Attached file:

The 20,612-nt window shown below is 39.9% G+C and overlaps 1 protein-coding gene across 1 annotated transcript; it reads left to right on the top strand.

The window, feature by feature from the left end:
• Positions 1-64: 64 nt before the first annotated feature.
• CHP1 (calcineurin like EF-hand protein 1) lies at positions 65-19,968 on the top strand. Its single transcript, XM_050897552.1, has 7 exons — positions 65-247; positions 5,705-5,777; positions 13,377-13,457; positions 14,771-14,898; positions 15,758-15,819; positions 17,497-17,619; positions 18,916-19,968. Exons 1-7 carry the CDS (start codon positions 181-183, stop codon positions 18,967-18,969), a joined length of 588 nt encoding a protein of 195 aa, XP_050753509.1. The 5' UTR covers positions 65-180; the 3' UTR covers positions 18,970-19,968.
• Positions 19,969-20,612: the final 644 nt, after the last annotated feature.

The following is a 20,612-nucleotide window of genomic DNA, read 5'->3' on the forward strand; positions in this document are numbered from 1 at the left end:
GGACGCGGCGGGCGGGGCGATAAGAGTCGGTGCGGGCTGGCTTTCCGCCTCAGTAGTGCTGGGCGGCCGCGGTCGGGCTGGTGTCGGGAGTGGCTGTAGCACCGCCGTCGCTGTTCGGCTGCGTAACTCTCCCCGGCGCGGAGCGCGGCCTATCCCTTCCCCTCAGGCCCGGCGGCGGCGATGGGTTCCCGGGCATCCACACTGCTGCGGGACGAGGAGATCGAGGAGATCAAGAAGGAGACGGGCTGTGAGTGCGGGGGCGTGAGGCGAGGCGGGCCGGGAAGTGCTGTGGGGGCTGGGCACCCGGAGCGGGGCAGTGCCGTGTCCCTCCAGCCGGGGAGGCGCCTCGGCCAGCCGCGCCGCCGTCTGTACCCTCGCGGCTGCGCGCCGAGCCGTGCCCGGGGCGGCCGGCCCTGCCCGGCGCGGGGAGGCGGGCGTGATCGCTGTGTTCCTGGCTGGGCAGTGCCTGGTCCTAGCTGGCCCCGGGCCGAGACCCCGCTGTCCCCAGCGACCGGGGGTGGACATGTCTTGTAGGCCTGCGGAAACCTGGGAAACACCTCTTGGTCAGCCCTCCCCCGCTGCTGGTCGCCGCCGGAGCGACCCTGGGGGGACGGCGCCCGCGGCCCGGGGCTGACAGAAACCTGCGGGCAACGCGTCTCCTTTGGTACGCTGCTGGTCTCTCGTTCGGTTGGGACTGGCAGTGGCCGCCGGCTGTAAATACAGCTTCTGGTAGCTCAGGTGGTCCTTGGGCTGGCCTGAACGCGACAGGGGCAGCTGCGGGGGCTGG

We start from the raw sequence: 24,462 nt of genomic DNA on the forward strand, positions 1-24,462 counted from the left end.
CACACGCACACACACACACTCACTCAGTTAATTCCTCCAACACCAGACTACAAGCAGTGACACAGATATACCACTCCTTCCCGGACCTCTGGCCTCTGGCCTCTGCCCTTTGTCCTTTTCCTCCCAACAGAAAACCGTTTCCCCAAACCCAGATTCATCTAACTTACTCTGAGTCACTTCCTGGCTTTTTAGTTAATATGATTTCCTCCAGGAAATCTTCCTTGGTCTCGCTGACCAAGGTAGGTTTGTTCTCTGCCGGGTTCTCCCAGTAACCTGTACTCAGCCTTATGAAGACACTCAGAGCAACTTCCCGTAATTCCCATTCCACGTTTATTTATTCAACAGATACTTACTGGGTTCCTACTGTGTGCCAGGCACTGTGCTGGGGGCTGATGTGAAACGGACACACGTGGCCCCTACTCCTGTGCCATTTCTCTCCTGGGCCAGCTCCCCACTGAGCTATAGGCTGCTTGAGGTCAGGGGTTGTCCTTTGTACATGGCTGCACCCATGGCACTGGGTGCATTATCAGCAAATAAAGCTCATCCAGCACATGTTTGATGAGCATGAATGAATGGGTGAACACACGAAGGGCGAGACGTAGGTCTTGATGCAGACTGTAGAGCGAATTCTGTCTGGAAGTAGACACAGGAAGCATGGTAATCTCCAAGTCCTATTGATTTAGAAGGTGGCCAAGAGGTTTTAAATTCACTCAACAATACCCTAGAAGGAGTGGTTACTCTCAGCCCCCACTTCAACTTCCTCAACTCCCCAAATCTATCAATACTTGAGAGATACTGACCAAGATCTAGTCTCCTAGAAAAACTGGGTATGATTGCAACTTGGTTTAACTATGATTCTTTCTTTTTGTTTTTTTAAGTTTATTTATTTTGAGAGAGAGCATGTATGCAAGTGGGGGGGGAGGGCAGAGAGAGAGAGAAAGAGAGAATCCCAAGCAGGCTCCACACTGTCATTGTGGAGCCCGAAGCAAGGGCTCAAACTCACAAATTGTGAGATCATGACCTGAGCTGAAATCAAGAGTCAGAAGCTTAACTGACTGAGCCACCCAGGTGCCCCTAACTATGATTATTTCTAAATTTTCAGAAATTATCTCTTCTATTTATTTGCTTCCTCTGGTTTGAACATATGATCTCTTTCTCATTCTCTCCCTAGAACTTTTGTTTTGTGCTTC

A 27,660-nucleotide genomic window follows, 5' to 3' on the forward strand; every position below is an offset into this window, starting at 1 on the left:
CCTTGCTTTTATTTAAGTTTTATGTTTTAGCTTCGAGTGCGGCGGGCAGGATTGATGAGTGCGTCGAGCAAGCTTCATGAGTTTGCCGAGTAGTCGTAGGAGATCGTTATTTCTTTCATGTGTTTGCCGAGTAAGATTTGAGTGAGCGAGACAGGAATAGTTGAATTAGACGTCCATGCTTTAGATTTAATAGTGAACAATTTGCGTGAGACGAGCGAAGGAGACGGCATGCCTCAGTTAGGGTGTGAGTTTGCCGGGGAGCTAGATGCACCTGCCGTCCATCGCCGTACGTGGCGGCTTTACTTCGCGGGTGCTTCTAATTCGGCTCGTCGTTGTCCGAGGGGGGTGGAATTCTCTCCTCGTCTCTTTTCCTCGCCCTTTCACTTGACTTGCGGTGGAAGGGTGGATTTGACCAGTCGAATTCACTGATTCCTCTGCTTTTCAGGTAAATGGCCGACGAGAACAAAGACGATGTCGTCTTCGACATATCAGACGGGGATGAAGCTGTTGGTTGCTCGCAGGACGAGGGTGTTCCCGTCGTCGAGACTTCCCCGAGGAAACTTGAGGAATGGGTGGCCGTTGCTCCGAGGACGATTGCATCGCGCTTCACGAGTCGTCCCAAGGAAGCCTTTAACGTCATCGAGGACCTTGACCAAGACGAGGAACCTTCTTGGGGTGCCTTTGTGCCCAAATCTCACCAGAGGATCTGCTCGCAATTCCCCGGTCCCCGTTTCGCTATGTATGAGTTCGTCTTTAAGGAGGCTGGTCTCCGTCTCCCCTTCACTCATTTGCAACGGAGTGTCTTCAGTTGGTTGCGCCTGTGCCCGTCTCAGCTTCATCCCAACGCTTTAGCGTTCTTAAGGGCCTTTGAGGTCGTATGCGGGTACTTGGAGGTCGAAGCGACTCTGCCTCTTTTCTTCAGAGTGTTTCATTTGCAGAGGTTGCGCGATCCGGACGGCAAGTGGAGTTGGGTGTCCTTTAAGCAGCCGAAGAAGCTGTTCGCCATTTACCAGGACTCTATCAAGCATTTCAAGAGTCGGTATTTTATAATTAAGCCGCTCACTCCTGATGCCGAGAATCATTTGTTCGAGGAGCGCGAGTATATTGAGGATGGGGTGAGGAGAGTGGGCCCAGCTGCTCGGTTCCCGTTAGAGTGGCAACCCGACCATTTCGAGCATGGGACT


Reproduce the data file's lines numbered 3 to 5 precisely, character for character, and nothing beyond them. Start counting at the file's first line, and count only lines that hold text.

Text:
• Positions 1-64: 64 nt before the first annotated feature.
• CHP1 (calcineurin like EF-hand protein 1) lies at positions 65-19,968 on the top strand. Its single transcript, XM_050897552.1, has 7 exons — positions 65-247; positions 5,705-5,777; positions 13,377-13,457; positions 14,771-14,898; positions 15,758-15,819; positions 17,497-17,619; positions 18,916-19,968. Exons 1-7 carry the CDS (start codon positions 181-183, stop codon positions 18,967-18,969), a joined length of 588 nt encoding a protein of 195 aa, XP_050753509.1. The 5' UTR covers positions 65-180; the 3' UTR covers positions 18,970-19,968.
• Positions 19,969-20,612: the final 644 nt, after the last annotated feature.